I started 12:43 and it was raining a little. I wanted to walk to the next entrance, but my feet hurt from the morning’s excessive exercise, and when I looked further South it seemed like the walk could be long. So I decided to give this place a 100 cars.

At 13:07, car number 102 stopped. The driver was going to some obscure village, but I joined him in order to get off at Hyltena service area. However, when we got to the service area they had called it something else on the signs so we figured that Hyltena must be further down the road. But it wasn’t, and I decided it was better to follow the guy to Vrigstad and hitchhike the local roads rather than being left on the bare highway.

The E4 between Jönköping and Skåne is a tricky place. Carrying all traffic between Stockhom and Europe, it is far to fast and dense to allow hitchhiking on the road. But with only tiny villages along it, there are no good entrances on which you can get a ride. So in this situation I thought it better to hitchhike the local Småland forest roads. But I didn’t look forward to it.

The driver was not older than me, and had an old car but a new suit. He was working as a stock trader in Jönköping. He had tried various business ideas. For some time he imported car parts from China and was making nice profits until his Chinese contacts tried to squeeze his margins till he got tired of it and quit. Then he had been smuggling cigarettes from Montenegro to Norway. He had also worked within psychiatry, and he thought I was reckless to eat psychotic drugs for money. He told me that he had immigrant friends who had played insane in order to stay in Sweden. Then they had been given drugs so strong that they had ended up insane for real, accepted as Swedish inhabitants but unable to work and live normal lives.

He was himself from Montenegro and was to marry a Montenegrin girl who would move up to Småland after finishing her degree in human resources in Germany. Later it turned out that the driver and I were related; he was my ex-girlfriend’s friend’s ex-boyfriend’s uncle. Quite a funny coincidence.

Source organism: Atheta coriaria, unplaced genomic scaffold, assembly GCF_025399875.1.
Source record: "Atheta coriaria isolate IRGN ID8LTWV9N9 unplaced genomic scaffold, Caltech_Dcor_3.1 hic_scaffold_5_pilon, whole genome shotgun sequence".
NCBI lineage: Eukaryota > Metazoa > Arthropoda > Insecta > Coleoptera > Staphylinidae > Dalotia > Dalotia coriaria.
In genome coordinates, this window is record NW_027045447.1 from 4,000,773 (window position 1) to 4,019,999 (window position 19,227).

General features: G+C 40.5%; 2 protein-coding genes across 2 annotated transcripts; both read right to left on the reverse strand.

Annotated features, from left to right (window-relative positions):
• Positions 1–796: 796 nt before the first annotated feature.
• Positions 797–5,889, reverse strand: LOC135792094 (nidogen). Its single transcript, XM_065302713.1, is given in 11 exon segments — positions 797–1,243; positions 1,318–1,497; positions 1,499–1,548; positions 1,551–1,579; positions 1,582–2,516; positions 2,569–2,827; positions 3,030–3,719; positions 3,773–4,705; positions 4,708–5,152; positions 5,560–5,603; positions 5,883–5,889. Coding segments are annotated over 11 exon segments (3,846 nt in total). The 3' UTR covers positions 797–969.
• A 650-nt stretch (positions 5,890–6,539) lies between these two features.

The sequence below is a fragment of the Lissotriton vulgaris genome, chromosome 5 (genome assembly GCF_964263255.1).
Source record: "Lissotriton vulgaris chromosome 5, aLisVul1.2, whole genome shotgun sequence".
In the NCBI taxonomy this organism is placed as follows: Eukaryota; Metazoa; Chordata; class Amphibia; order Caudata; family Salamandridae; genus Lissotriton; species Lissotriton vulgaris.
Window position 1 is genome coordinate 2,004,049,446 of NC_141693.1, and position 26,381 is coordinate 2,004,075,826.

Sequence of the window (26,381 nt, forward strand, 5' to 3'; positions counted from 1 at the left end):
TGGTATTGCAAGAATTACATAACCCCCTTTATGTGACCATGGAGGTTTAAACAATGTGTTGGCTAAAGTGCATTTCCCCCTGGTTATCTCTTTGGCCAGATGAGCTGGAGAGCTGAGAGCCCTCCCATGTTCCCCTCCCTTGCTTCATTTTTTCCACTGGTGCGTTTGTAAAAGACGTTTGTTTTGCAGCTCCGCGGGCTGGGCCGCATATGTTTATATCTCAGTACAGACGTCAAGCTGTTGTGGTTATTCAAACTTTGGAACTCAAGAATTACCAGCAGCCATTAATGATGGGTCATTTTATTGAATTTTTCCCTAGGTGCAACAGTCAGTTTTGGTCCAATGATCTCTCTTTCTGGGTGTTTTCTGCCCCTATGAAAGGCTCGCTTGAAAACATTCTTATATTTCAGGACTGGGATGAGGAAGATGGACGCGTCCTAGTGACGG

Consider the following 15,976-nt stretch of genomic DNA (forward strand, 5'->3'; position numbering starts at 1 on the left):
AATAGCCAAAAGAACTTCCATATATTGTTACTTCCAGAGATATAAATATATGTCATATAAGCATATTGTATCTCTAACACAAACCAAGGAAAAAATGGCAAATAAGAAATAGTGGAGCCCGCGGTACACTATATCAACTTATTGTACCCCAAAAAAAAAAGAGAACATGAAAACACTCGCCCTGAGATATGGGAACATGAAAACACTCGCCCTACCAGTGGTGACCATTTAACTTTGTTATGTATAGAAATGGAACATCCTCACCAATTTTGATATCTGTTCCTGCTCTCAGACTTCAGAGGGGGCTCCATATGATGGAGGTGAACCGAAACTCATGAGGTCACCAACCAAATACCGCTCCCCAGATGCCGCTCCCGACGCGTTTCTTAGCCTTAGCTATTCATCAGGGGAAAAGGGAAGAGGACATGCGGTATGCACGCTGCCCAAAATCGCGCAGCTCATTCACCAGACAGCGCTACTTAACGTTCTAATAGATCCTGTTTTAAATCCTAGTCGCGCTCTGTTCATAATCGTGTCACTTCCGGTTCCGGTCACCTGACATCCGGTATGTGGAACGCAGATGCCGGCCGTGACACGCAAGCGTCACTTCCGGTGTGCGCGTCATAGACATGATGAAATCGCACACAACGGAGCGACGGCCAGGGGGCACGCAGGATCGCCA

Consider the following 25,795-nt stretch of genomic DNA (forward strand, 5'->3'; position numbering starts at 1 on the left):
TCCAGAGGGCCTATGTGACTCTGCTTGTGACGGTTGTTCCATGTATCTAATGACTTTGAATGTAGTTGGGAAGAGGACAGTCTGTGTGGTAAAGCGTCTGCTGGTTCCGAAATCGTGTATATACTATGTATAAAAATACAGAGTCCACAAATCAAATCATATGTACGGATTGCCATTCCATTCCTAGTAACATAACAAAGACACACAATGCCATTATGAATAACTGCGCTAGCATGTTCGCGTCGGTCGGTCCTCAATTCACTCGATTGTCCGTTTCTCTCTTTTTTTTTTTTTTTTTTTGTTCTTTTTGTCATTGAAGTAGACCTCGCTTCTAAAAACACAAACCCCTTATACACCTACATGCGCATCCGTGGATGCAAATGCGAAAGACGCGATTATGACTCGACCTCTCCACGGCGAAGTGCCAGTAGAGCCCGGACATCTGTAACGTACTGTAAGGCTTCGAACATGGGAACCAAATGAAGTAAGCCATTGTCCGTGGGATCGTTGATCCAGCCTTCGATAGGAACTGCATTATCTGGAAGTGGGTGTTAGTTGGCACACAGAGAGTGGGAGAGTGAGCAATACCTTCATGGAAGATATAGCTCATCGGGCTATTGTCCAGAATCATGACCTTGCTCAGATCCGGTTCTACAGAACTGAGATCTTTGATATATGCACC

In Vrigstad I stood on the road at 13:47 in a faint rain. After 8 minutes car number 6 stopped. It was a truck that was going 10 kilometers to load planks from a sawmill.

At 14:00 I stood among piles of logs and planks and hitchhiked in a humid smell of sawdust. After 15 minutes car number 17 stopped. It was a pick-up with 3 men that were going to cross the E4 at Värnamo. The driver told me that he had started up his company with the same entrepreneur’s subsidy as I’m on now. After being laid off and unemployed for a few months the employment agency had believed in his idea to invest in peat drilling machines and provided for his living for the first 6 months of business. I asked if he had now paid taxes enough to compensate the support he’d got, and he replied “oh yes, many times over”. He was now drilling peat – Sweden’s brown gold – for the heating of many houses and had two employees in his car.

Värnamo is the only city between Jönköping and Skåne that has a population large enough to give a reasonable chance of getting out of there. The entrance was familiar to me; from here me and Fredrik got a ride to Malmö once, and that’s what I was hoping for. At 14:35 I started waiting. At 15:31 car number 70 stopped. It was an Irish truck, so the driver sat on the wrong side.

The driver was from Poland and told me that his mother had forced him to take private lessons of English during his teenage years. So now he could work for this Irish company. It was his second time to Sweden. The first time the snow had made him take 7 hours to drive 230 kilometers. He had seen a car in the ditch every 10 kilometers on average. His father was a truck driver too, and was only 2 hours late to get on that ferry that recently sank in the English Channel.